New User Special Price Expires in

Let's log you in.

Sign in with Facebook


Don't have a StudySoup account? Create one here!


Create a StudySoup account

Be part of our community, it's free to join!

Sign up with Facebook


Create your account
By creating an account you agree to StudySoup's terms and conditions and privacy policy

Already have a StudySoup account? Login here

Study Guide for Midterm

by: Juliet Chin

Study Guide for Midterm ANTH 1020

Juliet Chin

Preview These Notes for FREE

Get a free preview of these Notes, just enter your email below.

Unlock Preview
Unlock Preview

Preview these materials now for free

Why put in your email? Get access to more of this material and other relevant free materials for your school

View Preview

About this Document

This covers what the test will look like, what subjects to study, and a in depth overview of the Ch.4 reading in Professor Balée's book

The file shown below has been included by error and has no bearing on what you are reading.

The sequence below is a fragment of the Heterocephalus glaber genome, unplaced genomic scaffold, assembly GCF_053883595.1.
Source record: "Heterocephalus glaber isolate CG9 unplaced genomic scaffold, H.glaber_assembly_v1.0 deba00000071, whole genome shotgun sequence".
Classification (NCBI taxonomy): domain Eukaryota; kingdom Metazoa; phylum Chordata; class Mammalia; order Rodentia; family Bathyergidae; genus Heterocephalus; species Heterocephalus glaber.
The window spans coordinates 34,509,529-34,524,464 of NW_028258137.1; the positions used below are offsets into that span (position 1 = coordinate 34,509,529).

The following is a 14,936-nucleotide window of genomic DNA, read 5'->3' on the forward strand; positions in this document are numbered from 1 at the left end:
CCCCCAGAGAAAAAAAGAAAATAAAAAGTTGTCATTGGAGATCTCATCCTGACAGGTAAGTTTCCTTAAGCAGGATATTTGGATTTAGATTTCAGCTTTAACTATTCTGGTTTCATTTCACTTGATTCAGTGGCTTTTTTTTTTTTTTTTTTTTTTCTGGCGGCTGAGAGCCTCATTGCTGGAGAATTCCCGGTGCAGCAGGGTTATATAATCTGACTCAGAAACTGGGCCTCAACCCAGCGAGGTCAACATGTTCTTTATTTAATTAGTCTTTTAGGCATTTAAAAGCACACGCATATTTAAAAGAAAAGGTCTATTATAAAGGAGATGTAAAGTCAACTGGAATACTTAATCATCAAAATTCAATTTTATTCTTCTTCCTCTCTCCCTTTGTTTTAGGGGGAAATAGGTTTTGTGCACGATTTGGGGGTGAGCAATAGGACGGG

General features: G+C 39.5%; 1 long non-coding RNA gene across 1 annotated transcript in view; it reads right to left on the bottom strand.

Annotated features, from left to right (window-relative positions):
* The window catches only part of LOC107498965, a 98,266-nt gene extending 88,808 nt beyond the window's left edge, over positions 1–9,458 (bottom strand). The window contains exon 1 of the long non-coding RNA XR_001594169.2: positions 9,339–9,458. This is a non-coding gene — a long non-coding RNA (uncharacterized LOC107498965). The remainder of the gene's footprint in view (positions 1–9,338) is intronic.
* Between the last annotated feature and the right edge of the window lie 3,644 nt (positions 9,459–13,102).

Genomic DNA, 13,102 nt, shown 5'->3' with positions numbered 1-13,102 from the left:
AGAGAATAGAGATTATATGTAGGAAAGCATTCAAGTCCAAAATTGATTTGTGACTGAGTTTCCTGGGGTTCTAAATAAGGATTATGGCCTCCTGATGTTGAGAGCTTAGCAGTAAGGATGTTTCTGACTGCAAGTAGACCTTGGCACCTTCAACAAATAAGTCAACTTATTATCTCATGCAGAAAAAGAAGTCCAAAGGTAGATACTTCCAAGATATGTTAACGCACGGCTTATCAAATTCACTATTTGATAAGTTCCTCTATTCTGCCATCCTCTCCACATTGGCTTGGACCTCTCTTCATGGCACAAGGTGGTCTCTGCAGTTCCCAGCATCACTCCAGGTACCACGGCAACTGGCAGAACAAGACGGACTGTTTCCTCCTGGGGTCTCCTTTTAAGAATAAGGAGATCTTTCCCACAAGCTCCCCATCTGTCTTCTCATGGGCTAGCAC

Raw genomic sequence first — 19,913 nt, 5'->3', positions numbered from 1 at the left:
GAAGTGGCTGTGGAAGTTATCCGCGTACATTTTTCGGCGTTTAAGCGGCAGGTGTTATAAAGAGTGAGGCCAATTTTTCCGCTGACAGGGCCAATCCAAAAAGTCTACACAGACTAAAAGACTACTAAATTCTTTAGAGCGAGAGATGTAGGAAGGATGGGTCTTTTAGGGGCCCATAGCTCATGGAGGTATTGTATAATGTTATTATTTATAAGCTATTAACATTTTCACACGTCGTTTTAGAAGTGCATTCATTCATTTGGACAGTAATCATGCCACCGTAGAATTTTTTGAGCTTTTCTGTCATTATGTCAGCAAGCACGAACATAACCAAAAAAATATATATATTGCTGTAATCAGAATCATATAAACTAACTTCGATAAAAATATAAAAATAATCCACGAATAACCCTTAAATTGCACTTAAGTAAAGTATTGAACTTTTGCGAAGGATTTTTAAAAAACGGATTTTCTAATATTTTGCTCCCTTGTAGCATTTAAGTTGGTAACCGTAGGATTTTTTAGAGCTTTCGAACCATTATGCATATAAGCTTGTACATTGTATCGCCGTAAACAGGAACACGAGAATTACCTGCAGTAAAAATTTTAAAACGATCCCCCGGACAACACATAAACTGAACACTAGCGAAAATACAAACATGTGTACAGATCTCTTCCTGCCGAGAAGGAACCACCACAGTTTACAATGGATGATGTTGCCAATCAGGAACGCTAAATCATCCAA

Cultural Anthropology
Balee, William
Study Guide
50 ?




Popular in Cultural Anthropology

Popular in Cultural Anthropology

This 8 page Study Guide was uploaded by Juliet Chin on Friday October 7, 2016. The Study Guide belongs to ANTH 1020 at Tulane University taught by Balee, William in Fall 2016. Since its upload, it has received 46 views. For similar materials see Cultural Anthropology in Cultural Anthropology at Tulane University.

Similar to ANTH 1020 at Tulane

Popular in Cultural Anthropology


Reviews for Study Guide for Midterm


Report this Material


What is Karma?


Karma is the currency of StudySoup.

You can buy or earn more Karma at anytime and redeem it for class notes, study guides, flashcards, and more!

Date Created: 10/07/16